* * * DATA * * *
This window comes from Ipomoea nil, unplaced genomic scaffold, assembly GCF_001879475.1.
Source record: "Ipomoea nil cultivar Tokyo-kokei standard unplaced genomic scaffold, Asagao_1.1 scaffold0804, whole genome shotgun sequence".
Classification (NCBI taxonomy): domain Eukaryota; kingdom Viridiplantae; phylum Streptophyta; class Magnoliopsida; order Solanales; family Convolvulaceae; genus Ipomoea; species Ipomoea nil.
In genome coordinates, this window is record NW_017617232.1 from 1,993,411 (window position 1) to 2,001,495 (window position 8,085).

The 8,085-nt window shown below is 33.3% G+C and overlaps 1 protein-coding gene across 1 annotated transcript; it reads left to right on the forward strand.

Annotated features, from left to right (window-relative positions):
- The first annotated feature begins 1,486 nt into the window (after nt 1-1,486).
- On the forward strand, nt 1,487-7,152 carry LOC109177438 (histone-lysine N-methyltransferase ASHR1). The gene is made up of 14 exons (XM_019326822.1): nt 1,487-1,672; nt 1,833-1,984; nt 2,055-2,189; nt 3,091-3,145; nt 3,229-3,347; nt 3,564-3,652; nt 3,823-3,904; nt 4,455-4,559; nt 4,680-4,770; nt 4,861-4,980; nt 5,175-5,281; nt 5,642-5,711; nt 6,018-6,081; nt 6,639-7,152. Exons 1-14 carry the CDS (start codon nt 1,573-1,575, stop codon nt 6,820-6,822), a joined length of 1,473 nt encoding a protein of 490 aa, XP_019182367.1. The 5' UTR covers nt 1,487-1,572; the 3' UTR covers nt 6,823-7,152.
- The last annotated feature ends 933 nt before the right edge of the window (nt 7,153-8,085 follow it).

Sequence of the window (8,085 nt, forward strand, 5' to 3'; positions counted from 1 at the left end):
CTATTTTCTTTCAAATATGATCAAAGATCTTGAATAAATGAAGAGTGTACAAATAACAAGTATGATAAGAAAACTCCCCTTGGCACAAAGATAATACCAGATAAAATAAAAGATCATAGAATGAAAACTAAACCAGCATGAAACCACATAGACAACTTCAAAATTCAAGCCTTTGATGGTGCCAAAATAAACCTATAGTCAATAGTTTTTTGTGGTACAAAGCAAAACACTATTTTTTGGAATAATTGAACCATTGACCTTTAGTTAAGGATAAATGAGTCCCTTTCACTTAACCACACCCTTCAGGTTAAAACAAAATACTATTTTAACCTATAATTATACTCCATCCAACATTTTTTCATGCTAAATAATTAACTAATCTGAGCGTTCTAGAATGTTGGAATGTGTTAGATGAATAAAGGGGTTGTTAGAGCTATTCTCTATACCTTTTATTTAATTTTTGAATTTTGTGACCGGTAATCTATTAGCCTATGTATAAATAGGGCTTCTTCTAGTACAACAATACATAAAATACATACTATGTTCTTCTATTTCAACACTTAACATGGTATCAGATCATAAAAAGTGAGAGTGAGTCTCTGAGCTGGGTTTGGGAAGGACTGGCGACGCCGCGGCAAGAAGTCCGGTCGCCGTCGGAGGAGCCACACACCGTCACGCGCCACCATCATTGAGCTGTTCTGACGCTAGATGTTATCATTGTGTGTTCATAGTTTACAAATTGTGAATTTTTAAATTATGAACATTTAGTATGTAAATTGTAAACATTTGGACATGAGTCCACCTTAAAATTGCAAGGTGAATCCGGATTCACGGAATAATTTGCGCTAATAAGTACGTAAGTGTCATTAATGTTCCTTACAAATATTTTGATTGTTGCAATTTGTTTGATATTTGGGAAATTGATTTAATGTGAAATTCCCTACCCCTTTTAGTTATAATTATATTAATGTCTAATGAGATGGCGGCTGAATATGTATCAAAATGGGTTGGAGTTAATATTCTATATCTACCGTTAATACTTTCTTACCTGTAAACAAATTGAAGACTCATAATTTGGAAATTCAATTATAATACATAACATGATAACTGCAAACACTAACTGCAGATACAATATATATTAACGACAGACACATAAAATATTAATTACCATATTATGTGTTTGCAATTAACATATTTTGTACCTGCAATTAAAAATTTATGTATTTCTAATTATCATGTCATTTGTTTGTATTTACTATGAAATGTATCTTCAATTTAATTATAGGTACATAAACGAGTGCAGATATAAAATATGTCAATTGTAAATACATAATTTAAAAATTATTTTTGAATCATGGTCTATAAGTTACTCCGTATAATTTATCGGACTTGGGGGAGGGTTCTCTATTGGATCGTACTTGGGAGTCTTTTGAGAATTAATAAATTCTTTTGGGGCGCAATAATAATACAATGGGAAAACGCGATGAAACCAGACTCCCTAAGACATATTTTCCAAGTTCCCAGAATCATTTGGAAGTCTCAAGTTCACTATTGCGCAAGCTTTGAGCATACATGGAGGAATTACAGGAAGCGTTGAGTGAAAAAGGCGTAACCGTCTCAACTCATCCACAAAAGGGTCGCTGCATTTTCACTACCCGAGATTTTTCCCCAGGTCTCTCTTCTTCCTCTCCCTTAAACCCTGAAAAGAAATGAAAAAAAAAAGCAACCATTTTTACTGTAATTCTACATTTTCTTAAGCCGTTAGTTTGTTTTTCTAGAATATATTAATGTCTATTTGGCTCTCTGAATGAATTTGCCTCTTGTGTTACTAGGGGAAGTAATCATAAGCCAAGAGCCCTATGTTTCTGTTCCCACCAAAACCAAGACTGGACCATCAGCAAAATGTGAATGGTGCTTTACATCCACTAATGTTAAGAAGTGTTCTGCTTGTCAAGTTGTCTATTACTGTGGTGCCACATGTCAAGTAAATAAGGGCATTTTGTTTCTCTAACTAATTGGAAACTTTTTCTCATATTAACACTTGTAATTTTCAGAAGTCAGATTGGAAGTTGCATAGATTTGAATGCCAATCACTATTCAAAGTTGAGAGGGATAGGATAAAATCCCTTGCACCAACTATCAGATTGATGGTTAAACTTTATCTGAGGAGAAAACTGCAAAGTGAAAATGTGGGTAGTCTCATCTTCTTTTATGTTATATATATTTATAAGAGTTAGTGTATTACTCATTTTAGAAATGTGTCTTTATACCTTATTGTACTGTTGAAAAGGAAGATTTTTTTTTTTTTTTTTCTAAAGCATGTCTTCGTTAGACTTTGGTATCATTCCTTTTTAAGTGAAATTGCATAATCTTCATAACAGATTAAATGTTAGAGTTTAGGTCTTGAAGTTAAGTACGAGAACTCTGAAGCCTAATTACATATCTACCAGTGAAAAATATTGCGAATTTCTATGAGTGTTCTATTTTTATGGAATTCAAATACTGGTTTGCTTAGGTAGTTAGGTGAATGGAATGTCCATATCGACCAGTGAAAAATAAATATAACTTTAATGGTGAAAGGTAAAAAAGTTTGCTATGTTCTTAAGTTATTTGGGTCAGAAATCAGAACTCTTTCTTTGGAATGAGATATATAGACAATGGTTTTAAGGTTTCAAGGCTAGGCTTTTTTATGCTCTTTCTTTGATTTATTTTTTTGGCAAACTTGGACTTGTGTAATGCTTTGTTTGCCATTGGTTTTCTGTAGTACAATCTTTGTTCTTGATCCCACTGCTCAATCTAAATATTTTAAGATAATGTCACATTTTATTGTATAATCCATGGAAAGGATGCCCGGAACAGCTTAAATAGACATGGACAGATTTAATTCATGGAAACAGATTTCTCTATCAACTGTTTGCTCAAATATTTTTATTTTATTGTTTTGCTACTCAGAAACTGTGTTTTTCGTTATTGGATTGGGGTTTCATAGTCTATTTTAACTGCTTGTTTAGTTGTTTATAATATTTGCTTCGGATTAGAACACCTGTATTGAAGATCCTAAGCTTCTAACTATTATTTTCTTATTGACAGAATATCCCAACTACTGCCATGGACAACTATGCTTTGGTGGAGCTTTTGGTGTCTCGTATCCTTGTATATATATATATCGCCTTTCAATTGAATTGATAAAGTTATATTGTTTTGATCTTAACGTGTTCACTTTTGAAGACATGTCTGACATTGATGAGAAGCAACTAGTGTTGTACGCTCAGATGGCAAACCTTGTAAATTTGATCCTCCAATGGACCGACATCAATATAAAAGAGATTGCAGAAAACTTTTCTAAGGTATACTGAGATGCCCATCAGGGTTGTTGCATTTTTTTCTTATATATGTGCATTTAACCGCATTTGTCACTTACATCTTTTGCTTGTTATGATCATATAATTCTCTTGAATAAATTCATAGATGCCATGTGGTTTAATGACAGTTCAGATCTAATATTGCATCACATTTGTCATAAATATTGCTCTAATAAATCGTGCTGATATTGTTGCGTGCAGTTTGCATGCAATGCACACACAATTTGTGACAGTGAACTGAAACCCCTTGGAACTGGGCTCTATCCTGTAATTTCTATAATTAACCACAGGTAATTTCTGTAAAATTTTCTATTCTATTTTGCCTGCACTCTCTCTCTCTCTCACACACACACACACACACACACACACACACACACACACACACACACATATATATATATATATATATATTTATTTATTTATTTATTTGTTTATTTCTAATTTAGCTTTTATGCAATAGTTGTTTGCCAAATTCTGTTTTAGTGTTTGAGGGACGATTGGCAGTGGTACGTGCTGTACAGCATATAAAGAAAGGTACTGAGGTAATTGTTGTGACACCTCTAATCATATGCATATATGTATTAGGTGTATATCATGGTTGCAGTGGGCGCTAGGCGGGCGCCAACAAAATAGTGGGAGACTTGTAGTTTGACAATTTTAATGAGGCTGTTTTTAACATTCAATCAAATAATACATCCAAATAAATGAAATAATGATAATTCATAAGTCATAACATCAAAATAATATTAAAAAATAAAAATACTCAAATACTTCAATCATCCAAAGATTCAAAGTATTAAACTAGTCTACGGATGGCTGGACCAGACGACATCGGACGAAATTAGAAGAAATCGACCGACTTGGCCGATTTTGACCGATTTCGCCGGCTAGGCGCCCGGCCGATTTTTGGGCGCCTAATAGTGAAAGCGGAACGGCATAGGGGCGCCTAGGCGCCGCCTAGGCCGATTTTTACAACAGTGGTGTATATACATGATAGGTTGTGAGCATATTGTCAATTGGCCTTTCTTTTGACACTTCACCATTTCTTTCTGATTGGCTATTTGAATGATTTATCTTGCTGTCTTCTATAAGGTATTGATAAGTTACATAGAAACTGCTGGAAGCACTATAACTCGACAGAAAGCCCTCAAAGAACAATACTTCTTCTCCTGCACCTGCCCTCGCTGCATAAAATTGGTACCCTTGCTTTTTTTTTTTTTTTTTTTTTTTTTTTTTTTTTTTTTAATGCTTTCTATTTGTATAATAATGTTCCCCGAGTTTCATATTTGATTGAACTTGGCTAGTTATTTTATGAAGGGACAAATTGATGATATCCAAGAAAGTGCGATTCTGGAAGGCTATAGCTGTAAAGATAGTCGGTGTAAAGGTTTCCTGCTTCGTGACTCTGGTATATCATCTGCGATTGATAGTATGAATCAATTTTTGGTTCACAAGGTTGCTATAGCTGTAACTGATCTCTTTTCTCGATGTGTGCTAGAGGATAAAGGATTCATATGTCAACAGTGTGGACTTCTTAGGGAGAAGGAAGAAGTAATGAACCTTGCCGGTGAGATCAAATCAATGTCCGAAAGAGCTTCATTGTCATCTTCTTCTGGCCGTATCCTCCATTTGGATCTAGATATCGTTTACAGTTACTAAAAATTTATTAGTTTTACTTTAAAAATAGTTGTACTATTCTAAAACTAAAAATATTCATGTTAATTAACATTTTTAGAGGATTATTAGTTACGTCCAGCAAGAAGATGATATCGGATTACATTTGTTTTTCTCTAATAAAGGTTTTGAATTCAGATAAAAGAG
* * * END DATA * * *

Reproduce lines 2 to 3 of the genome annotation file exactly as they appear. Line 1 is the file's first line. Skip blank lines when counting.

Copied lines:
Source record: "Ipomoea nil cultivar Tokyo-kokei standard unplaced genomic scaffold, Asagao_1.1 scaffold0804, whole genome shotgun sequence".
Classification (NCBI taxonomy): domain Eukaryota; kingdom Viridiplantae; phylum Streptophyta; class Magnoliopsida; order Solanales; family Convolvulaceae; genus Ipomoea; species Ipomoea nil.